I must admit that I am at a bit of a loss on this one. Presently, the Constitution of Ireland requires that couples prove to a family court they have remained separated for four of the preceding five years as part of a petition to dissolve a marriage. Now, a widely heralded amendment is headed to the polls to reduce the separation period to two of the past three. Forgive me for thinking aloud but, what state interest is there in requiring any time frame?
This October twenty-sixth, voters in Ireland will decide at the polls if the country’s prohibition on blasphemy should be removed from the nation’s constitution. It comes for me as a welcome sign of some progress against what otherwise was a trend in Western Europe toward establishing an international blasphemy standard that many regard as censorship and a vehicle for possible criminal prosecution of speech and expression.
While the Irish government has insisted that no persons have been successfully prosecuted for blasphemy since the 1850s, the existence of any such statute serves as leverage by the state to control what its citizens may say or what behavior it considers objectionable. The time for repeal I believe has arrived.
One aspect of American politics I find particularly disappointing is the lack of substance inherent in political platforms of both the Republican and Democrat parties. Since most voters in the United States have only experienced the politics resident in our country, I thought in light of this year’s election it would be worthwhile to experience another point of view that is removed from our current political ideologies.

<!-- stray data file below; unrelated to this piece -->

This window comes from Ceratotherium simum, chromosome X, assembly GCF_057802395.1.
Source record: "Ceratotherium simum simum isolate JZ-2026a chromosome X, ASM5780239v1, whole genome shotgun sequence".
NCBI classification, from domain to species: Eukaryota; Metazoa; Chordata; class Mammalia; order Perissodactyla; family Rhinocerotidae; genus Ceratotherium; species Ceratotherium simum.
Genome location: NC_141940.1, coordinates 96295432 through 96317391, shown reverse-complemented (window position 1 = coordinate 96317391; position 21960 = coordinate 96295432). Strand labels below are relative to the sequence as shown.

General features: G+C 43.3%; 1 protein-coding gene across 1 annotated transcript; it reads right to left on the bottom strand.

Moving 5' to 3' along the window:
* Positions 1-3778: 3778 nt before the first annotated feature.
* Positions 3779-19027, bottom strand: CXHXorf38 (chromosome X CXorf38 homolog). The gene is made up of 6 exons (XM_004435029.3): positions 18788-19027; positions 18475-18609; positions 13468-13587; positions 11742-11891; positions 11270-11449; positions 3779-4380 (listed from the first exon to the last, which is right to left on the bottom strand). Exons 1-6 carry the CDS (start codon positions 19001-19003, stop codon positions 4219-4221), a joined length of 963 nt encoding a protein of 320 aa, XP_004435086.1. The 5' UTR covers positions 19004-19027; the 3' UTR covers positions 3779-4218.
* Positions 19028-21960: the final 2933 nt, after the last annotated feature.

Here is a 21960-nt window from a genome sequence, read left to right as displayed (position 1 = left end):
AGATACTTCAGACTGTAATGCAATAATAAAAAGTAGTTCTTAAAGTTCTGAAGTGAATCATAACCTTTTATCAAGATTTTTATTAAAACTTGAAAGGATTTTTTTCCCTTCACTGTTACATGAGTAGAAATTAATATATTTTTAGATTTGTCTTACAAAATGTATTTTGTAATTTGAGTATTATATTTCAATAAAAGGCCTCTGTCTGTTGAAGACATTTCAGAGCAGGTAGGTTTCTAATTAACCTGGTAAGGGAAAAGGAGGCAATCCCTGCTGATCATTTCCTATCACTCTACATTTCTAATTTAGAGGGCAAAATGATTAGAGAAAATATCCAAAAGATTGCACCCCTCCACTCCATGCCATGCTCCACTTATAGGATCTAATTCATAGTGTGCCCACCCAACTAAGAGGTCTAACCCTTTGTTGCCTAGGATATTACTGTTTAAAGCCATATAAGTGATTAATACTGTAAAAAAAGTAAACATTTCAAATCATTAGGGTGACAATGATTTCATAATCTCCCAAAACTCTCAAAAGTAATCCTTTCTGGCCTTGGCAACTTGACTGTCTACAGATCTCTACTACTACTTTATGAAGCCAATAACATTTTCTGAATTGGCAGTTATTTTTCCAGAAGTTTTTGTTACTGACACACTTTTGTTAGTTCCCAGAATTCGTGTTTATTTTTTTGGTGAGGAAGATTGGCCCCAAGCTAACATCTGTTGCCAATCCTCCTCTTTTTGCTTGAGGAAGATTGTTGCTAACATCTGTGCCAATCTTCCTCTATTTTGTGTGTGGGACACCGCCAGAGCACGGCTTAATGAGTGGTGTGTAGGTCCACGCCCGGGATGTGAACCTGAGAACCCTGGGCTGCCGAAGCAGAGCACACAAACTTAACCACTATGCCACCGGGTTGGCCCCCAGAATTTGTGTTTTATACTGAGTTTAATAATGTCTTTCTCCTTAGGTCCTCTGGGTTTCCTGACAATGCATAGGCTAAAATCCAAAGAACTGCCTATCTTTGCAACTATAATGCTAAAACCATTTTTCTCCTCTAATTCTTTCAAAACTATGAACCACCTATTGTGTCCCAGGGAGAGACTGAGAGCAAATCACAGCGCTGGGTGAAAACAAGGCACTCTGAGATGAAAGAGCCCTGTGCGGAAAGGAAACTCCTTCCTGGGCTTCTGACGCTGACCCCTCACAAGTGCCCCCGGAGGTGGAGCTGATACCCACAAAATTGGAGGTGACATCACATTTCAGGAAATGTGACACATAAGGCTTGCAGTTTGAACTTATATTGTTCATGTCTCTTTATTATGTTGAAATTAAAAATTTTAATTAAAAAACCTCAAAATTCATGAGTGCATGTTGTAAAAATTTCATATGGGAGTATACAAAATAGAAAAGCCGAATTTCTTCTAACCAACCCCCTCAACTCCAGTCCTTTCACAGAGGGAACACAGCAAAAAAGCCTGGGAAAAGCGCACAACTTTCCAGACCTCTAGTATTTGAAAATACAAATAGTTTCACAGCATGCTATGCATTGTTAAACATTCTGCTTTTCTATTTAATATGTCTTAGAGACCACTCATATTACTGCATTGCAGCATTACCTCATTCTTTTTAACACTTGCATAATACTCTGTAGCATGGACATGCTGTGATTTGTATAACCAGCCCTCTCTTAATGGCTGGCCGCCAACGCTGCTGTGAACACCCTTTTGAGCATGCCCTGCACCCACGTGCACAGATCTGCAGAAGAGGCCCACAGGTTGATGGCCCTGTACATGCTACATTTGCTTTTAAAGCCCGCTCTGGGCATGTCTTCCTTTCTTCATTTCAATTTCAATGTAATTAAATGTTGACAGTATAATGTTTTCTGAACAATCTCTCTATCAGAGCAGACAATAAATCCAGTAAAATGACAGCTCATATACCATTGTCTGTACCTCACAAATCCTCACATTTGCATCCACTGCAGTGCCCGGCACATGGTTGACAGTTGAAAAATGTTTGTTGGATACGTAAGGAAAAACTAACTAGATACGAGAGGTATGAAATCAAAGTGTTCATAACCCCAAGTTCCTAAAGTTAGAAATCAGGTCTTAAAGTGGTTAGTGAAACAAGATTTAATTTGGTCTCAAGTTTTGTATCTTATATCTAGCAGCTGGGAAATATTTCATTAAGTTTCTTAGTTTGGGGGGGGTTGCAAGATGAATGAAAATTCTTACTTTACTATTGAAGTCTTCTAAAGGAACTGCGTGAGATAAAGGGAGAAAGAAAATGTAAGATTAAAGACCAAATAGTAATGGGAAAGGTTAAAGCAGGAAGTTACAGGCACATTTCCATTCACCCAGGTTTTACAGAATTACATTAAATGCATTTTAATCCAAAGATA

It seems unfortunate that most of what we see today are mere soundbites of half a dozen topics considered to be of utmost importance to each of the parties — seemingly only designed to inflame emotions and provide the voter with very little information which can be ambiguous at best.
With all constituencies reporting, the Irish citizenry approved a constitutional amendment recognizing gay marriage: Yes 1,201,607; No 734,300.
The Constitution of Ireland permits amendment only by popular vote. A vote of the people for such amendments can provide more legitimacy and acceptance by the public and judging by the margin gay marriage will probably gain acceptance more readily. Nevertheless it does not necessarily engender full acceptance of such partnerships as over seven hundred thousand voters chose otherwise. Some institutions in Irish society will struggle to come to terms with the new direction Ireland is pursuing.
On Friday Irish Citizens went to the polls to vote by referendum on a constitutional amendment allowing same-sex marriage. If passed Ireland will join nineteen other nation states who have legalized such marriages and will be the first to enact the petition by popular referendum.
The topic of the referendum garnered such strong interest it is expected that a large percentage of Ireland’s 3.2 million registered voters will go to the polls. In fact, reportedly, unexpectedly high numbers returned home at their personal expense to cast votes.
While many, primarily Islamic, countries have received much press regarding flagrant abuses of religious and non-religious persons or views, seven of which have death penalty offenses for crimes such as apostasy, the true impact for most of the worlds citizens are not as stark but can be often a suffer a form of punishment, repression and imprisonment of some kind for their beliefs.